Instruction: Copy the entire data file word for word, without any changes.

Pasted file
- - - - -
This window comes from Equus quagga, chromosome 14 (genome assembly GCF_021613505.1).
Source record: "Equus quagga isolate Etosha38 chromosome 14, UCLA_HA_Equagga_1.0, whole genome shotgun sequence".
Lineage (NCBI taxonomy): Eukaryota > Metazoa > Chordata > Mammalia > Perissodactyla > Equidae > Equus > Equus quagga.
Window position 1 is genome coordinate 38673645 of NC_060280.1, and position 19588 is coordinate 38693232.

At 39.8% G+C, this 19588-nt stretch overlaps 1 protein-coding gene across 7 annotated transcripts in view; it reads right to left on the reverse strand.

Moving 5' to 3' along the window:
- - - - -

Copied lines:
This window comes from Equus quagga, chromosome 14 (genome assembly GCF_021613505.1).
Source record: "Equus quagga isolate Etosha38 chromosome 14, UCLA_HA_Equagga_1.0, whole genome shotgun sequence".
Lineage (NCBI taxonomy): Eukaryota > Metazoa > Chordata > Mammalia > Perissodactyla > Equidae > Equus > Equus quagga.
Window position 1 is genome coordinate 38673645 of NC_060280.1, and position 19588 is coordinate 38693232.

At 39.8% G+C, this 19588-nt stretch overlaps 1 protein-coding gene across 7 annotated transcripts in view; it reads right to left on the reverse strand.

Moving 5' to 3' along the window: